In accordance with that reported by Dagenais et al.10 in 2010 regarding neurological examination, the latter should also be performed systematically, and include Lasègue's sign and strength assessment, reflexes and nerve root sensitivity of L4, L5 and S1. In our case, at the end of the study 64% of patients presented with a normal neurological examination. Although this result could be considered high, we should recall that a negative test does not rule out nerve compromise, and as the age of the patient increases, the proportion of positive results falls.11 Of the patients who were operated on, 37% presented with changed neurological examination, with Lasègue's sign and hypoesthesia in the L5 or S1 region being the most common pathological data (p<.05). No statistically significant differences were observed regarding the loss of strength, alteration of osteotendinous reflexes or sensitivity in lower limbs.

It is essential to stress the importance which Wadell's non-organic signs12 have acquired. In our study this became an essential variable, since with their presence, the rate of success in surgery13 dropped and this was considered a negative factor when considering surgical treatment for these patients, despite the fact that in the written literature its assessment is not commonly referred to.

With regard to assessment of plain X-rays, the indications given by the North American Agency for Health Care Policy and Research are generally accepted. According to these, there is no need to perform plain x-rays in the case of acute low back pain where there are no warning signs or for symptoms which have been present for under 4weeks because, as published by Magora and Schwartz14 regarding visible changes in plain X-rays, there may be degenerative changes in asymptomatic patients. At the end of our study 45.16% of the patients who had not undergone surgery presented with some type of radiologic change, a pinched disc and facet joint osteoarthritis being the most common (p<.05). This implied that, despite visible changes in imaging tests, only patients with good clinical and radiological correlation should be operated on, since there are many asymptomatic patients who present with visible changes in plain X-rays.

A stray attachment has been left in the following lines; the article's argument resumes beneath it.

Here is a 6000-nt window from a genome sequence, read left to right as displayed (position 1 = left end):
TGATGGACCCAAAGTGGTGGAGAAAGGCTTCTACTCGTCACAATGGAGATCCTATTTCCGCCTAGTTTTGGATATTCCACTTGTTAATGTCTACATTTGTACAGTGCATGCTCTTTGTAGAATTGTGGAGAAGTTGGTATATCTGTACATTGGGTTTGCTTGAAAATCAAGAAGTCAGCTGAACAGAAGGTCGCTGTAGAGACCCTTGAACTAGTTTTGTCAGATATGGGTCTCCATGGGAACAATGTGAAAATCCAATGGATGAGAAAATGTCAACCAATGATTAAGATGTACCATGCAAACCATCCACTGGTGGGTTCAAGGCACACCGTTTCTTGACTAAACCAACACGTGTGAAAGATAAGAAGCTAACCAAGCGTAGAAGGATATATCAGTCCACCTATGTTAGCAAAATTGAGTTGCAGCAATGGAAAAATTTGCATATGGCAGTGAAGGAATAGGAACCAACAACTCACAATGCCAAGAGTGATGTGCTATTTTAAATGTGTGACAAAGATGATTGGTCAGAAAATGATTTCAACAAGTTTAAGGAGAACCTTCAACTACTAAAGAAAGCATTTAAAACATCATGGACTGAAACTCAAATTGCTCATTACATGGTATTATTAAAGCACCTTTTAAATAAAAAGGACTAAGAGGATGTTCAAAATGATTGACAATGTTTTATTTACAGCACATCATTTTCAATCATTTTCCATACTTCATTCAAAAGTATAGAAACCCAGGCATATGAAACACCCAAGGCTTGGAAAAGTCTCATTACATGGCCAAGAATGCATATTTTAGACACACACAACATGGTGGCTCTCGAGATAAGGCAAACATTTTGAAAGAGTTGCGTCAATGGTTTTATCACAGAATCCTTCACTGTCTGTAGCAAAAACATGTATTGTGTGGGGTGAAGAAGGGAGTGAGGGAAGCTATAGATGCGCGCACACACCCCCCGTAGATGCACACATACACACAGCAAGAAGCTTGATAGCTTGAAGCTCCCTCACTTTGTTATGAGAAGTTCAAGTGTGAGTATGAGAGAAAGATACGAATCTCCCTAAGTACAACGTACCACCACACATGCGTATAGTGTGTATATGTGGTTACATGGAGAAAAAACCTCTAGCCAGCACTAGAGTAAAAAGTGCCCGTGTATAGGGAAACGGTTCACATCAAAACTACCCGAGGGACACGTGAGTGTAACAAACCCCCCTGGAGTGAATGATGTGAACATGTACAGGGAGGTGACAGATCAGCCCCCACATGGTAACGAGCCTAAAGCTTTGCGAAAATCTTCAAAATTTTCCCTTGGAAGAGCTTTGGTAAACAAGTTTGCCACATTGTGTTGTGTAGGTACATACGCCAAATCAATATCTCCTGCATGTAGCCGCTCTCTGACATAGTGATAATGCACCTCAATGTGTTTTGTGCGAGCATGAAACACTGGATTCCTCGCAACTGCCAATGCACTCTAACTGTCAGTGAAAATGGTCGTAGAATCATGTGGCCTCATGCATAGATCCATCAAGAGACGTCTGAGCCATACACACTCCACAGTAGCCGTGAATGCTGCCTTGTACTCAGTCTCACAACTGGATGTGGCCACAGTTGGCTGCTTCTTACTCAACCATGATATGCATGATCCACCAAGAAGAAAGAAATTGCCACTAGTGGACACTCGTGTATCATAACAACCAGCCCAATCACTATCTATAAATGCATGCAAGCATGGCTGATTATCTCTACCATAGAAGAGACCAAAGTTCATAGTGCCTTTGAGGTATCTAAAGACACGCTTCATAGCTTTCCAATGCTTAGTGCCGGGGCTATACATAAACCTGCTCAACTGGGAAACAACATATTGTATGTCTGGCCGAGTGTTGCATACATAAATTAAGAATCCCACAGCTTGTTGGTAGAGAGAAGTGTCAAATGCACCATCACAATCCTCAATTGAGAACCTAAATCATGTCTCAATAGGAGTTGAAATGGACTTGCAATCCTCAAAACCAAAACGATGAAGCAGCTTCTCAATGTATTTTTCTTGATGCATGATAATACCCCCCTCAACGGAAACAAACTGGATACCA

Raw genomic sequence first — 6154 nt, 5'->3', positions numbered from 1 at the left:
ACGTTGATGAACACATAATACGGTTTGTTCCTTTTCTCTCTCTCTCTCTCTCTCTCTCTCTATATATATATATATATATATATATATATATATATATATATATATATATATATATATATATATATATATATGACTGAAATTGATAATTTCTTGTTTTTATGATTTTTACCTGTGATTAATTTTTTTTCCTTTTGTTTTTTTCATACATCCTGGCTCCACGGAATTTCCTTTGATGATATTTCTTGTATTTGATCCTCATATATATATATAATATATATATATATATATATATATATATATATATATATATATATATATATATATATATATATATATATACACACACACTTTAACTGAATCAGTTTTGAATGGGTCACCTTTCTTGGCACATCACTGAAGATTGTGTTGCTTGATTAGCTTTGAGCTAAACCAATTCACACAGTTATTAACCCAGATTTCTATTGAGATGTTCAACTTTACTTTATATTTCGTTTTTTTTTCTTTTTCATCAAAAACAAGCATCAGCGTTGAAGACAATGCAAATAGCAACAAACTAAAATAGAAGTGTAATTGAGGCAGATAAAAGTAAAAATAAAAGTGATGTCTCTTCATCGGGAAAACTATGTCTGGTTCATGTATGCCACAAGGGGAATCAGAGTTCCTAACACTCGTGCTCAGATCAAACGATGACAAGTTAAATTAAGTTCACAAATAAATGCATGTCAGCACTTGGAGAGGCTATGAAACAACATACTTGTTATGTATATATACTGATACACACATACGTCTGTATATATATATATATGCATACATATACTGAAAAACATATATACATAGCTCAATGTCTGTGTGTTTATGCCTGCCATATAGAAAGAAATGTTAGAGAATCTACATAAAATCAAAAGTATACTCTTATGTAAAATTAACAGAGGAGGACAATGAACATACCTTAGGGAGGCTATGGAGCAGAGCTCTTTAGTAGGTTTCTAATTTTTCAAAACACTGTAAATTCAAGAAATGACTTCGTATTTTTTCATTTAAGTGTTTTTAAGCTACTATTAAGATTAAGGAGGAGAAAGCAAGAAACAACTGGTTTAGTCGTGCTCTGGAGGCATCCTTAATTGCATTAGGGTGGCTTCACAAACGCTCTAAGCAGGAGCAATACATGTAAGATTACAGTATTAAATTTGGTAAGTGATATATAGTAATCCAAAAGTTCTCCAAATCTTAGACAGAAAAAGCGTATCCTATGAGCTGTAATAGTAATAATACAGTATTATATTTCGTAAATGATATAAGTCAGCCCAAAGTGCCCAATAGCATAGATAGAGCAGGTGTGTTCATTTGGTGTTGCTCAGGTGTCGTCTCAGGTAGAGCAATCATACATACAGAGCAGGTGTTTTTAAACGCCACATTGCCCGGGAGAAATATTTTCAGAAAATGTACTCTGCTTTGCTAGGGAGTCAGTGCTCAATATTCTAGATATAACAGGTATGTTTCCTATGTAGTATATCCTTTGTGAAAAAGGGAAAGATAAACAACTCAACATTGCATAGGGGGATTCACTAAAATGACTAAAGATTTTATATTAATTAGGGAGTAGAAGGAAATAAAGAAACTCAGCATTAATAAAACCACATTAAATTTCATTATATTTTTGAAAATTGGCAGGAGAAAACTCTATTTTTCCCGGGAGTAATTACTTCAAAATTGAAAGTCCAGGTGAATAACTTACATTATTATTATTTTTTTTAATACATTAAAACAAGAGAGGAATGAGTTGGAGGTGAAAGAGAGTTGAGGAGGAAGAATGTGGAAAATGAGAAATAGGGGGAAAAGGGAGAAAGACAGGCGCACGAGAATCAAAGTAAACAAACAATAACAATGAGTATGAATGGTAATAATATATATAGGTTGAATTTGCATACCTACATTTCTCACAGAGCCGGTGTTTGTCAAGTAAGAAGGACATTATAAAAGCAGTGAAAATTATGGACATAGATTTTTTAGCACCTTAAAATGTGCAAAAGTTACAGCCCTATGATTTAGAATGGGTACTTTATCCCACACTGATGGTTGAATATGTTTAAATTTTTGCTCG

Even so, with our study we have demonstrated that, in the case of low back pains lasting over 4–6weeks, plain X-rays may provide much information. Also 71.43% of patients who underwent surgical treatment presented with some type of radiologic change (p<.05), with the most frequent pathological events being, like those of non-operated patients, pinched disc and facet joint osteoarthritis.

In our study out of the 201 patients, 30 presented with pinched discs. The fact that this entity was one of the most common findings in the X-rays of patients who had undergone intervention may be explained by the clinical significance which this entity represents, since after finding this change, the possibility that the patient would present with DDD combined with Modic type changes was very high. After performing NMR it was observed that approximately 47% of patients with pinched discs presented with DDD or Modic type changes.

In the case of facet joint osteoarthritis similar events occurred, since imaging studies were able to detect facet joint degenerative changes, although this does not imply the presence of a facet syndrome or lumbar pain, since many of these changes appear in asymptomatic individuals.15 In contrast, it may be stated that in patients with good clinical and radiological correlation this could be an indirect sign of canal stenosis. In our case, 22% of patients who underwent surgery presented with facet joint osteoarthritis in the plain X-rays. If to this we add that 35% of the patients who underwent surgery presented with canal stenosis in the NMR, it may be considered that facet joint osteoarthritis could be an indirect sign of this condition.

Despite the fact that according to Rosenberg,16 the incidence of a spondilolistesis is approximately 4% and the most frequent location of it is L4–L5, our findings were different, with a listhesis incidence of 13%, and the most affected level being L5–S1, with no justification for these events. The difference in percentages and level of location is probably due to the fact that in the Rosenberg study they were analysing the general or asymptomatic population and in our study the sample was selected from patients with a background of low back pain (with greater involvement of level L5–S1), and for this reason they were referred to a spine surgery unit. Another bias in this case is that sometimes an “automatic” referral takes place to a specialised unit when some specialists detect listhesis, even when it is asymptomatic.